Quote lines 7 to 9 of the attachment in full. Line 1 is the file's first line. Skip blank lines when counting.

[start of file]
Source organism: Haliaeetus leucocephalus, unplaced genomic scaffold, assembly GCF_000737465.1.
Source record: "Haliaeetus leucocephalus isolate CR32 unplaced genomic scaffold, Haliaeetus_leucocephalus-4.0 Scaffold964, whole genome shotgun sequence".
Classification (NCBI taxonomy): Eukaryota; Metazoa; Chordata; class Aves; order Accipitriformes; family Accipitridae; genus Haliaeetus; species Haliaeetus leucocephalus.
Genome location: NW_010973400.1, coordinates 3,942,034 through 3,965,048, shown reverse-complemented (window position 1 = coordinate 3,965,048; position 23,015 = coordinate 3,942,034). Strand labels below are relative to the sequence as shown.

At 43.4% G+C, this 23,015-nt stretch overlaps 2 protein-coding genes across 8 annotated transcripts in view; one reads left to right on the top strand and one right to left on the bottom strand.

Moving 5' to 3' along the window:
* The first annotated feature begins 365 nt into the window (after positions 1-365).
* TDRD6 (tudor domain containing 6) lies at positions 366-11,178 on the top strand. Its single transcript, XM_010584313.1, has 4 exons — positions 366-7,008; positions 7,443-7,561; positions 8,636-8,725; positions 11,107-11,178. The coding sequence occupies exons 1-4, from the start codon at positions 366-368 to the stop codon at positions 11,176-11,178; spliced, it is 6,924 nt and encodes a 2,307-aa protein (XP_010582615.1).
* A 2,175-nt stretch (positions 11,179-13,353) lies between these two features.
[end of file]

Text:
* The first annotated feature begins 365 nt into the window (after positions 1-365).
* TDRD6 (tudor domain containing 6) lies at positions 366-11,178 on the top strand. Its single transcript, XM_010584313.1, has 4 exons — positions 366-7,008; positions 7,443-7,561; positions 8,636-8,725; positions 11,107-11,178. The coding sequence occupies exons 1-4, from the start codon at positions 366-368 to the stop codon at positions 11,176-11,178; spliced, it is 6,924 nt and encodes a 2,307-aa protein (XP_010582615.1).
* A 2,175-nt stretch (positions 11,179-13,353) lies between these two features.